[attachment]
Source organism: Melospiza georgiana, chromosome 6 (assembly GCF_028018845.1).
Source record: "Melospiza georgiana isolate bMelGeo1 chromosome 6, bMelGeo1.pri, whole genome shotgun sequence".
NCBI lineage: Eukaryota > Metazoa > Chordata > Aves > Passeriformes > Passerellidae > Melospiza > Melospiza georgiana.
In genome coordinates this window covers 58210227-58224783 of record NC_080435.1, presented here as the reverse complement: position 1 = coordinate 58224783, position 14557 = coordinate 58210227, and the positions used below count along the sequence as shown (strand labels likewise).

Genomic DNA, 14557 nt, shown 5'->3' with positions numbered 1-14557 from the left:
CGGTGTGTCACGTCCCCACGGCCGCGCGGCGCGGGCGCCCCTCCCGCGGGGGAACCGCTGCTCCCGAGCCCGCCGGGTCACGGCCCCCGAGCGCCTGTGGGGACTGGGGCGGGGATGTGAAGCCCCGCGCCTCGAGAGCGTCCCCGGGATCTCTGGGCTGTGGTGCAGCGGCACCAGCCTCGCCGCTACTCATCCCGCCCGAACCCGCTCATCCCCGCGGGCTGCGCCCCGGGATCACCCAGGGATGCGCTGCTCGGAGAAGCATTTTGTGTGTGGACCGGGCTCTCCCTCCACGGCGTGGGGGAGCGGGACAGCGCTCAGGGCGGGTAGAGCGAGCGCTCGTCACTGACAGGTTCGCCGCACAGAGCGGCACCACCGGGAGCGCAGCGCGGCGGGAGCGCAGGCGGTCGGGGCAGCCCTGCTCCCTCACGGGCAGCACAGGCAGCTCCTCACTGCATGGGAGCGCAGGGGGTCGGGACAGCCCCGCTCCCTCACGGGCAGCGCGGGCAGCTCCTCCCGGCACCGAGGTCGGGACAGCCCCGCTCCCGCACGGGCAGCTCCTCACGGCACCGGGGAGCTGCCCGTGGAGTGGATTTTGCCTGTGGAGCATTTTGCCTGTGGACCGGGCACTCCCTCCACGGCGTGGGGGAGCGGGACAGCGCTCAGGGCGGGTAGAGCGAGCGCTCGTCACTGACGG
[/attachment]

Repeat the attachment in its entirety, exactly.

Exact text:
Source organism: Melospiza georgiana, chromosome 6 (assembly GCF_028018845.1).
Source record: "Melospiza georgiana isolate bMelGeo1 chromosome 6, bMelGeo1.pri, whole genome shotgun sequence".
NCBI lineage: Eukaryota > Metazoa > Chordata > Aves > Passeriformes > Passerellidae > Melospiza > Melospiza georgiana.
In genome coordinates this window covers 58210227-58224783 of record NC_080435.1, presented here as the reverse complement: position 1 = coordinate 58224783, position 14557 = coordinate 58210227, and the positions used below count along the sequence as shown (strand labels likewise).

Genomic DNA, 14557 nt, shown 5'->3' with positions numbered 1-14557 from the left:
CGGTGTGTCACGTCCCCACGGCCGCGCGGCGCGGGCGCCCCTCCCGCGGGGGAACCGCTGCTCCCGAGCCCGCCGGGTCACGGCCCCCGAGCGCCTGTGGGGACTGGGGCGGGGATGTGAAGCCCCGCGCCTCGAGAGCGTCCCCGGGATCTCTGGGCTGTGGTGCAGCGGCACCAGCCTCGCCGCTACTCATCCCGCCCGAACCCGCTCATCCCCGCGGGCTGCGCCCCGGGATCACCCAGGGATGCGCTGCTCGGAGAAGCATTTTGTGTGTGGACCGGGCTCTCCCTCCACGGCGTGGGGGAGCGGGACAGCGCTCAGGGCGGGTAGAGCGAGCGCTCGTCACTGACAGGTTCGCCGCACAGAGCGGCACCACCGGGAGCGCAGCGCGGCGGGAGCGCAGGCGGTCGGGGCAGCCCTGCTCCCTCACGGGCAGCACAGGCAGCTCCTCACTGCATGGGAGCGCAGGGGGTCGGGACAGCCCCGCTCCCTCACGGGCAGCGCGGGCAGCTCCTCCCGGCACCGAGGTCGGGACAGCCCCGCTCCCGCACGGGCAGCTCCTCACGGCACCGGGGAGCTGCCCGTGGAGTGGATTTTGCCTGTGGAGCATTTTGCCTGTGGACCGGGCACTCCCTCCACGGCGTGGGGGAGCGGGACAGCGCTCAGGGCGGGTAGAGCGAGCGCTCGTCACTGACGG